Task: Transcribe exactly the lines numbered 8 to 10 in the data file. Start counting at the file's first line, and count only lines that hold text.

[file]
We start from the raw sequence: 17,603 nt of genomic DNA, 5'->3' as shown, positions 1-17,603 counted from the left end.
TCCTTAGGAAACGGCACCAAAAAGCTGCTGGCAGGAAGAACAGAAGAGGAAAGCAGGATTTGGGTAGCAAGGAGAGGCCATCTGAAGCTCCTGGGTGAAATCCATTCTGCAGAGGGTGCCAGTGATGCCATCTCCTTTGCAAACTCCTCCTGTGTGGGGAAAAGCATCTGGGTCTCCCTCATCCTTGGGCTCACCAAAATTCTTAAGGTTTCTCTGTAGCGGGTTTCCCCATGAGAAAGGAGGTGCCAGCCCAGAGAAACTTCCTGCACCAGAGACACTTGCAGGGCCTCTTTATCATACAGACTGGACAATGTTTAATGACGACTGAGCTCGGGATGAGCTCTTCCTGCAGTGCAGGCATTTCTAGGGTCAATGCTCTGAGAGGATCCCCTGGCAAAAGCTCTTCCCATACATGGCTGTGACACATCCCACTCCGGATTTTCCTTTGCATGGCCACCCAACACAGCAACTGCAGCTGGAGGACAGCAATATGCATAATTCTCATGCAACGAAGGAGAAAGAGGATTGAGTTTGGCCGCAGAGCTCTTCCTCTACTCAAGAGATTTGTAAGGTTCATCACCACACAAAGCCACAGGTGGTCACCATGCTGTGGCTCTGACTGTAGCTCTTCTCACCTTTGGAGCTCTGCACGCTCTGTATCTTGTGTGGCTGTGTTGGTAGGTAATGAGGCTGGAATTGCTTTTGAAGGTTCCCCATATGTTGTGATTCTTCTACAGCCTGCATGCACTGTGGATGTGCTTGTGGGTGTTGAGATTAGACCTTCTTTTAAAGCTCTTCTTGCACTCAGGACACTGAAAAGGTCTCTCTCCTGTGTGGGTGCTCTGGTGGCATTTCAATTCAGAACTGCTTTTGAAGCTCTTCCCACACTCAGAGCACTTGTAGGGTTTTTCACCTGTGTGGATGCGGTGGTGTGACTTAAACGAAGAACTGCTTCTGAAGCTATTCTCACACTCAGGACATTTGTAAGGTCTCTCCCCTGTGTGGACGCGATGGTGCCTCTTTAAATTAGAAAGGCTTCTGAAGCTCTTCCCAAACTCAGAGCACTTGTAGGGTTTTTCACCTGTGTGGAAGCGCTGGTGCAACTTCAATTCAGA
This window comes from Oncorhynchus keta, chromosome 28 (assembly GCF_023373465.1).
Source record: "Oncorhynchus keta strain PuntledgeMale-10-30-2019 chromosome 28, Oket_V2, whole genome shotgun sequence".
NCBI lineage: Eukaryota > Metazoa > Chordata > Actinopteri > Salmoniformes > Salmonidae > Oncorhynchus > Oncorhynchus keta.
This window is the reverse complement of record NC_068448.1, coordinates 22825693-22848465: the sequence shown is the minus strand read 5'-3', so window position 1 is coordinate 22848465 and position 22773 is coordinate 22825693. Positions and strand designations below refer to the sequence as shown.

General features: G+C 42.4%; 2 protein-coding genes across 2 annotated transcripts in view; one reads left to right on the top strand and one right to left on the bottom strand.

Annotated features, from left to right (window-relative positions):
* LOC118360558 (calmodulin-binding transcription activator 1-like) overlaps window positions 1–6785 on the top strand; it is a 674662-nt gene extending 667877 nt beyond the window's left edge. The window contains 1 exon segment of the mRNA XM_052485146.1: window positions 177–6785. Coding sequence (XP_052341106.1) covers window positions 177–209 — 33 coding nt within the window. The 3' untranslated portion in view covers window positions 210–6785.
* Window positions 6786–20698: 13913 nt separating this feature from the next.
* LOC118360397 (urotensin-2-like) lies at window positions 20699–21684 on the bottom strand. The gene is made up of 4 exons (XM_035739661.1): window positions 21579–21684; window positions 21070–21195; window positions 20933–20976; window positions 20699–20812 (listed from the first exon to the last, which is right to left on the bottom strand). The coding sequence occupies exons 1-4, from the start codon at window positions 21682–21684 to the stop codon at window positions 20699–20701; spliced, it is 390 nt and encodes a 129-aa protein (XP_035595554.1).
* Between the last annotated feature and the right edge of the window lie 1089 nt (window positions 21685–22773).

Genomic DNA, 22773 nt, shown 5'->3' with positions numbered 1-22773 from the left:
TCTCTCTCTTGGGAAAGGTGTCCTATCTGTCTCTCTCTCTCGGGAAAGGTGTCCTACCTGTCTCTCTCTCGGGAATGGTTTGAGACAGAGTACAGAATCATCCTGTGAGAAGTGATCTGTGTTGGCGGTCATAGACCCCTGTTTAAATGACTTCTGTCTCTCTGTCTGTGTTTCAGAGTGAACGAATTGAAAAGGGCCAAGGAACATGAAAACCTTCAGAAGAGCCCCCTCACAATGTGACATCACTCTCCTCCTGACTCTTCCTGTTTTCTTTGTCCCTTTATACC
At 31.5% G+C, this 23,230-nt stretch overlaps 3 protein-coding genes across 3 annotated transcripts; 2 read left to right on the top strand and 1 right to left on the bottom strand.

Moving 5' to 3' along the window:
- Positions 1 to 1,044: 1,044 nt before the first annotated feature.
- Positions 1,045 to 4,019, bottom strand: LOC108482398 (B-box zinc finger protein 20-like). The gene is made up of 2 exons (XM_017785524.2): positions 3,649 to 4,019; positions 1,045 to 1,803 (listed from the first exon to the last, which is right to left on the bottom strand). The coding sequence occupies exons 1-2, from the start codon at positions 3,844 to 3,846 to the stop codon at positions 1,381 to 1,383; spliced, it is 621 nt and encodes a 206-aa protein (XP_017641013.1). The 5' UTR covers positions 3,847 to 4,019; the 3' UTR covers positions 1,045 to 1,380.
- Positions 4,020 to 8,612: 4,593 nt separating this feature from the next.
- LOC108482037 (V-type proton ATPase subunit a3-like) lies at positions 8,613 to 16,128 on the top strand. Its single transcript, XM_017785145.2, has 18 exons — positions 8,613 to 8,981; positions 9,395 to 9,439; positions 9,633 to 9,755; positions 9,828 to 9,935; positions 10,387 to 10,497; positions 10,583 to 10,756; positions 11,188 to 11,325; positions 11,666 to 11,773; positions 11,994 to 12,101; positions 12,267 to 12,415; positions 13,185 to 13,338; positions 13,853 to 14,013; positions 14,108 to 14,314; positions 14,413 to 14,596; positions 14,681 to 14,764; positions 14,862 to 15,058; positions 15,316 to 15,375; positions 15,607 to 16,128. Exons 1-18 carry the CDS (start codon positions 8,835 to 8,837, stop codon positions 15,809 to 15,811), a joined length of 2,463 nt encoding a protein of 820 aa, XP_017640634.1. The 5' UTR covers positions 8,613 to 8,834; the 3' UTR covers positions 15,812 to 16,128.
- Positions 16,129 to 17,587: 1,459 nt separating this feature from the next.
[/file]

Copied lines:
Annotated features, from left to right (window-relative positions):
* LOC118360558 (calmodulin-binding transcription activator 1-like) overlaps window positions 1–6785 on the top strand; it is a 674662-nt gene extending 667877 nt beyond the window's left edge. The window contains 1 exon segment of the mRNA XM_052485146.1: window positions 177–6785. Coding sequence (XP_052341106.1) covers window positions 177–209 — 33 coding nt within the window. The 3' untranslated portion in view covers window positions 210–6785.
* Window positions 6786–20698: 13913 nt separating this feature from the next.